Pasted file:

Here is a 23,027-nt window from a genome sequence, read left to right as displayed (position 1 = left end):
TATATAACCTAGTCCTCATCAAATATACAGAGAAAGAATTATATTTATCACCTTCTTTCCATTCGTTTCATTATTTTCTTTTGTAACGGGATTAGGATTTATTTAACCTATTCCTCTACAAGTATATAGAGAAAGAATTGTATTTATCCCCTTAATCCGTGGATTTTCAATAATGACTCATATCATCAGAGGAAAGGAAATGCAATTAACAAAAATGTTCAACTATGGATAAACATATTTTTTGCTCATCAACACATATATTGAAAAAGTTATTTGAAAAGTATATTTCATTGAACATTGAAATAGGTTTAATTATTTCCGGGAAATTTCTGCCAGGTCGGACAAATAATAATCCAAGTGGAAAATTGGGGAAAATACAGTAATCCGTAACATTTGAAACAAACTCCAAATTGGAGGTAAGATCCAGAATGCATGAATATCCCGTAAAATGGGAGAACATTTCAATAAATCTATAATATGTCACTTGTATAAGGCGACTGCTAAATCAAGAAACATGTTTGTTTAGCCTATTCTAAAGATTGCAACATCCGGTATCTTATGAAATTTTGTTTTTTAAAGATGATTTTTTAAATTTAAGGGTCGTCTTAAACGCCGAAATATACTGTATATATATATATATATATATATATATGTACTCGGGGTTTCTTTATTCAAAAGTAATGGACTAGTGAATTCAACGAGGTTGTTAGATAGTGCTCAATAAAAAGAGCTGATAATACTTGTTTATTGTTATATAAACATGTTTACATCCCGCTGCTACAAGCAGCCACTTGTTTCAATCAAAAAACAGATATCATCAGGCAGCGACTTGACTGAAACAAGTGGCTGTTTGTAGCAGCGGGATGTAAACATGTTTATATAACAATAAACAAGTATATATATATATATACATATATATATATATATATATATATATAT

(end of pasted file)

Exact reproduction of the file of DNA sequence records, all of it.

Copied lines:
Here is a 23,027-nt window from a genome sequence, read left to right as displayed (position 1 = left end):
TATATAACCTAGTCCTCATCAAATATACAGAGAAAGAATTATATTTATCACCTTCTTTCCATTCGTTTCATTATTTTCTTTTGTAACGGGATTAGGATTTATTTAACCTATTCCTCTACAAGTATATAGAGAAAGAATTGTATTTATCCCCTTAATCCGTGGATTTTCAATAATGACTCATATCATCAGAGGAAAGGAAATGCAATTAACAAAAATGTTCAACTATGGATAAACATATTTTTTGCTCATCAACACATATATTGAAAAAGTTATTTGAAAAGTATATTTCATTGAACATTGAAATAGGTTTAATTATTTCCGGGAAATTTCTGCCAGGTCGGACAAATAATAATCCAAGTGGAAAATTGGGGAAAATACAGTAATCCGTAACATTTGAAACAAACTCCAAATTGGAGGTAAGATCCAGAATGCATGAATATCCCGTAAAATGGGAGAACATTTCAATAAATCTATAATATGTCACTTGTATAAGGCGACTGCTAAATCAAGAAACATGTTTGTTTAGCCTATTCTAAAGATTGCAACATCCGGTATCTTATGAAATTTTGTTTTTTAAAGATGATTTTTTAAATTTAAGGGTCGTCTTAAACGCCGAAATATACTGTATATATATATATATATATATATATATGTACTCGGGGTTTCTTTATTCAAAAGTAATGGACTAGTGAATTCAACGAGGTTGTTAGATAGTGCTCAATAAAAAGAGCTGATAATACTTGTTTATTGTTATATAAACATGTTTACATCCCGCTGCTACAAGCAGCCACTTGTTTCAATCAAAAAACAGATATCATCAGGCAGCGACTTGACTGAAACAAGTGGCTGTTTGTAGCAGCGGGATGTAAACATGTTTATATAACAATAAACAAGTATATATATATATATACATATATATATATATATATATATATATAT